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Wesley Snipes narrates the sequel to the 1993 documentary about five basketball players from Morningside High School in Southern California.



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Credited cast:
Stais Boseman ...
Dwight Curry ...
Dominic Ellison ...
Sean Harris ...
Corey Saffold ...


Wesley Snipes narrates the sequel to the 1993 documentary about five basketball players from Morningside High School in Southern California.

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Release Date:

9 December 2004 (USA)  »

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Follows Hardwood Dreams (1993) See more »

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Hidden Side of Basketball Dreams
1 November 2006 | by (New York, NY) – See all my reviews

This excellent documentary follows "Hardwood Dreams" and is worthy of attention for several reasons. First, it is rare for documentaries to "check in" with their subjects again, several years after they were made. This particular film re-visits its characters (subjects) 10 years later. The once-graduating high school seniors are now 27-28 years-old and coping with their own realities that are still intrinsically related to their dreams of becoming basketball players in the NBA.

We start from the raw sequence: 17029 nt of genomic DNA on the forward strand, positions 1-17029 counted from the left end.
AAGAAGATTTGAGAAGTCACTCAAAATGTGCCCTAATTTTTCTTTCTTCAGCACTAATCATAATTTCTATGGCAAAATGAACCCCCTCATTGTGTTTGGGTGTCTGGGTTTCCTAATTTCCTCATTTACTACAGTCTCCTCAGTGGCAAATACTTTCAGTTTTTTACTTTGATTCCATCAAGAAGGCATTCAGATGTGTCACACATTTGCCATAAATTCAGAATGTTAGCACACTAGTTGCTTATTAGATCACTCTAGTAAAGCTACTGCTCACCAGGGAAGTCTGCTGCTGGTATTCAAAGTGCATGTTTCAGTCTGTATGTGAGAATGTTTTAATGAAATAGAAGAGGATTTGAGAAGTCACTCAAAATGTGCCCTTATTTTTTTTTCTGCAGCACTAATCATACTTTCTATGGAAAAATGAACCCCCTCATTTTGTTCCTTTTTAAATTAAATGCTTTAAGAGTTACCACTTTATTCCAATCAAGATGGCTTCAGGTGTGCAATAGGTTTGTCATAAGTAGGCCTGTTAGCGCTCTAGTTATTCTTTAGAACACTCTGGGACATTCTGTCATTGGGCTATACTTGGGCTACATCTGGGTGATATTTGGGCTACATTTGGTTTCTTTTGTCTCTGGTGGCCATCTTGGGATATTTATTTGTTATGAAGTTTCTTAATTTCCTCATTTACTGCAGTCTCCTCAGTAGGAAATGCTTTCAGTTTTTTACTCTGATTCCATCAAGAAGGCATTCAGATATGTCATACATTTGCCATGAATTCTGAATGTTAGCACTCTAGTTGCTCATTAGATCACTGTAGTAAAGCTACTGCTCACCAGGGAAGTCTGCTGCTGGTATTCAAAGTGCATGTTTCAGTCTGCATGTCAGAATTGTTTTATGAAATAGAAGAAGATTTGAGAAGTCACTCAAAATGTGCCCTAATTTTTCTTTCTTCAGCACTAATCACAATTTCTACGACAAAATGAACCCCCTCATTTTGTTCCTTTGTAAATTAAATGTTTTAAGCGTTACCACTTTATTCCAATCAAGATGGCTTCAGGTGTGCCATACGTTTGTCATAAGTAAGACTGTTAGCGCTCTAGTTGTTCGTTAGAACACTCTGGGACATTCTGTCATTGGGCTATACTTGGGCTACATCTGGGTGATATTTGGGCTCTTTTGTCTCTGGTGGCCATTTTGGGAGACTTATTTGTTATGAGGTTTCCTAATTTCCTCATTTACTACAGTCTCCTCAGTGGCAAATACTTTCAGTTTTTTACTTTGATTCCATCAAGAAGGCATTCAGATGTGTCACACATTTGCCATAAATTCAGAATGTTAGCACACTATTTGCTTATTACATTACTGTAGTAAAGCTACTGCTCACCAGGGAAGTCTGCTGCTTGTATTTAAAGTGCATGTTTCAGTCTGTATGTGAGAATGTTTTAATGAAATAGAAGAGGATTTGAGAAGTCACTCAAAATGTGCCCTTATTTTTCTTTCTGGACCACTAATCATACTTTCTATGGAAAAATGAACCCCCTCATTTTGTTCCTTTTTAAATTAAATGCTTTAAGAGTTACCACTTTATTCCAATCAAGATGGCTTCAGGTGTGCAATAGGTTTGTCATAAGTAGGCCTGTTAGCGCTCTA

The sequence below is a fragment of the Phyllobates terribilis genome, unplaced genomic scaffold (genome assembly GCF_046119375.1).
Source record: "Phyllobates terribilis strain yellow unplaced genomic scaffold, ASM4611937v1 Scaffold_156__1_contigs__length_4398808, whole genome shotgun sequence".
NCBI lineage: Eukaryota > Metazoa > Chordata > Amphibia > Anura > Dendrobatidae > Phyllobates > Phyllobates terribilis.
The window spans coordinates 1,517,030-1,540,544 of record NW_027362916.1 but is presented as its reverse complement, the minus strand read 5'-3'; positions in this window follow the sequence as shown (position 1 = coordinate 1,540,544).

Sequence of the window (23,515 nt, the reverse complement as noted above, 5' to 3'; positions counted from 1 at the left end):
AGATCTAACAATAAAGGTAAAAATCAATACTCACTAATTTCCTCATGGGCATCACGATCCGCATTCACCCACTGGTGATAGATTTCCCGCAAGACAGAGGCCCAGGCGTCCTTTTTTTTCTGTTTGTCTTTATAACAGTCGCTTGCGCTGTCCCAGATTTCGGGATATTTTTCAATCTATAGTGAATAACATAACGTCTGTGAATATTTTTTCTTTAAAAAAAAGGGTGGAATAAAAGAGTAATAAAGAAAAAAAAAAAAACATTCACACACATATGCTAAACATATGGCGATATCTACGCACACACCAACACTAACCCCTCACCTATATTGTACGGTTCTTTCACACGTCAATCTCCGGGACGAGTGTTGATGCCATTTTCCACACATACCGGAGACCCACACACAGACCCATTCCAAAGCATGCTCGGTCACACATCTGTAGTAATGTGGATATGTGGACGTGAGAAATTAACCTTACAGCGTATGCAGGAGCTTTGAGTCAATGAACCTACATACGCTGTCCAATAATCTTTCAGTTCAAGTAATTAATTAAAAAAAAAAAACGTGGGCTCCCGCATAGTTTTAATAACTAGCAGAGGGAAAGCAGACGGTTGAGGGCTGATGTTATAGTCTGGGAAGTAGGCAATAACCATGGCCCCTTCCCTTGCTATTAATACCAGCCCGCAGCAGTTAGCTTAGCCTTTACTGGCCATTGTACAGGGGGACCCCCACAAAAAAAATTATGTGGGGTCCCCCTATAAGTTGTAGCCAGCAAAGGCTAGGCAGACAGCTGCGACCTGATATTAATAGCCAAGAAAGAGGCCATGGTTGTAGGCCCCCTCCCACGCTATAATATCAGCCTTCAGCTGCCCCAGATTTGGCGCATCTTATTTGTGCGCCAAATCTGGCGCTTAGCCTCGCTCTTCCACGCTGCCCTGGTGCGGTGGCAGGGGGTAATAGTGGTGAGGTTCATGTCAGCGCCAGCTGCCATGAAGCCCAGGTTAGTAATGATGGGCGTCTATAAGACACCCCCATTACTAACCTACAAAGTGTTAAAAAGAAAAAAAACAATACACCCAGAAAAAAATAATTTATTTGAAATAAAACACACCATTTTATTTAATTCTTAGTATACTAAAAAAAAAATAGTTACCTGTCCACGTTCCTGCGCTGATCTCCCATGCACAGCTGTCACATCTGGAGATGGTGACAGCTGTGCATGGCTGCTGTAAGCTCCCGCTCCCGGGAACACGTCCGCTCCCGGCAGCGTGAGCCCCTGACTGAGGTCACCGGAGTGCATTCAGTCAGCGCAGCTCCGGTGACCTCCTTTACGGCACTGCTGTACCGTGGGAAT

Second, the film plays out well because it stands on its own two feet and in many respects it is much more accomplished than its predecessor. It is somehow more complete than the first "Hardwood Dreams" and its conclusions are far more shattering. That the African American community is still struggling with the same issues that it struggled with 10 years ago is only the tip of the iceberg. The reality is that young black boys still choose to pursue basketball despite their actual chances of success being minuscule. Nevertheless, the film's message is not necessarily a pessimistic one but rather an utterly realistic one. In one of the richest countries in the world, the USA, life in certain areas and for certain segments of the population follows rules that belong in a sort of medieval society ruled by violence, toughness and mere illusions of grandeur.

Third, it is always somewhat metaphysical to watch characters "then" and "now," as they evolve, mature, and realize that life often has a way to disagree with one's dreams for his life. This affords "Hardwood Dreams: 10 Years Later" an almost philosophical perspective and tone.

As documentaries go, this one has high production values throughout, without any compromises for sound or photography. The editing style is alert and poetic, allowing the story to breathe, live and eventually take flight as some of these characters' thoughts will stay with you as a spectator long after the closing credits. Try to watch this film. It's definitely not only for young black men with NBA dreams on their minds.

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